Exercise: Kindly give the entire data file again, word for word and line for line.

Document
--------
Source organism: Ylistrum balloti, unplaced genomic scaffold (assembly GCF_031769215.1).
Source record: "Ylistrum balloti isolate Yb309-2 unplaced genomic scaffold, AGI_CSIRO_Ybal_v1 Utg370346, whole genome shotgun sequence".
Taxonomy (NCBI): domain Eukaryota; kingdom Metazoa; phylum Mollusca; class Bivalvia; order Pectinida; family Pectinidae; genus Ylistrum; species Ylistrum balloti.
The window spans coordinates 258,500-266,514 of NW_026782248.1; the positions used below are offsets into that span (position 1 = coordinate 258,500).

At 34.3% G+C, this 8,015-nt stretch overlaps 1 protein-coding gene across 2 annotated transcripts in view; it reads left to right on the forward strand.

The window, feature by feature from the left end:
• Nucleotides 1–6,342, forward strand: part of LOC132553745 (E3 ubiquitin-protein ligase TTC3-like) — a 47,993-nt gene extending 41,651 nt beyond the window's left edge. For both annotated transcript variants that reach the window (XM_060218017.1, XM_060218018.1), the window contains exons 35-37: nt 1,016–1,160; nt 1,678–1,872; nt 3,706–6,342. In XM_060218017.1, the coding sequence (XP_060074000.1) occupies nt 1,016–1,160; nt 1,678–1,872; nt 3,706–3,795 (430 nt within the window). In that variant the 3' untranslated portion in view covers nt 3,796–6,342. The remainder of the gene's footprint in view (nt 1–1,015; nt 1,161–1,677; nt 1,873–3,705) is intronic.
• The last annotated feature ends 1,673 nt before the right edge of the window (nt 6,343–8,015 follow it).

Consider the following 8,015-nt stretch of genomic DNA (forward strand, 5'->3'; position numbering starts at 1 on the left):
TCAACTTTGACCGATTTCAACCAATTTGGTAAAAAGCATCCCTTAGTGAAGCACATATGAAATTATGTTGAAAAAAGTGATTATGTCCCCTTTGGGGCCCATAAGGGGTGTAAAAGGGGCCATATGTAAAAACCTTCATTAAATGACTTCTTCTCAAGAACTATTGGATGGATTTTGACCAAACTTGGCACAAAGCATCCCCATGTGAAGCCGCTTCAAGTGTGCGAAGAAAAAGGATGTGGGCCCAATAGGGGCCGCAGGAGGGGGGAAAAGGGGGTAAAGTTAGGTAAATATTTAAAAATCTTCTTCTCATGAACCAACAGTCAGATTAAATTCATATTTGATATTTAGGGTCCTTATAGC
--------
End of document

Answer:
Source organism: Ylistrum balloti, unplaced genomic scaffold (assembly GCF_031769215.1).
Source record: "Ylistrum balloti isolate Yb309-2 unplaced genomic scaffold, AGI_CSIRO_Ybal_v1 Utg370346, whole genome shotgun sequence".
Taxonomy (NCBI): domain Eukaryota; kingdom Metazoa; phylum Mollusca; class Bivalvia; order Pectinida; family Pectinidae; genus Ylistrum; species Ylistrum balloti.
The window spans coordinates 258,500-266,514 of NW_026782248.1; the positions used below are offsets into that span (position 1 = coordinate 258,500).

At 34.3% G+C, this 8,015-nt stretch overlaps 1 protein-coding gene across 2 annotated transcripts in view; it reads left to right on the forward strand.

The window, feature by feature from the left end:
• Nucleotides 1–6,342, forward strand: part of LOC132553745 (E3 ubiquitin-protein ligase TTC3-like) — a 47,993-nt gene extending 41,651 nt beyond the window's left edge. For both annotated transcript variants that reach the window (XM_060218017.1, XM_060218018.1), the window contains exons 35-37: nt 1,016–1,160; nt 1,678–1,872; nt 3,706–6,342. In XM_060218017.1, the coding sequence (XP_060074000.1) occupies nt 1,016–1,160; nt 1,678–1,872; nt 3,706–3,795 (430 nt within the window). In that variant the 3' untranslated portion in view covers nt 3,796–6,342. The remainder of the gene's footprint in view (nt 1–1,015; nt 1,161–1,677; nt 1,873–3,705) is intronic.
• The last annotated feature ends 1,673 nt before the right edge of the window (nt 6,343–8,015 follow it).

Consider the following 8,015-nt stretch of genomic DNA (forward strand, 5'->3'; position numbering starts at 1 on the left):
TCAACTTTGACCGATTTCAACCAATTTGGTAAAAAGCATCCCTTAGTGAAGCACATATGAAATTATGTTGAAAAAAGTGATTATGTCCCCTTTGGGGCCCATAAGGGGTGTAAAAGGGGCCATATGTAAAAACCTTCATTAAATGACTTCTTCTCAAGAACTATTGGATGGATTTTGACCAAACTTGGCACAAAGCATCCCCATGTGAAGCCGCTTCAAGTGTGCGAAGAAAAAGGATGTGGGCCCAATAGGGGCCGCAGGAGGGGGGAAAAGGGGGTAAAGTTAGGTAAATATTTAAAAATCTTCTTCTCATGAACCAACAGTCAGATTAAATTCATATTTGATATTTAGGGTCCTTATAGC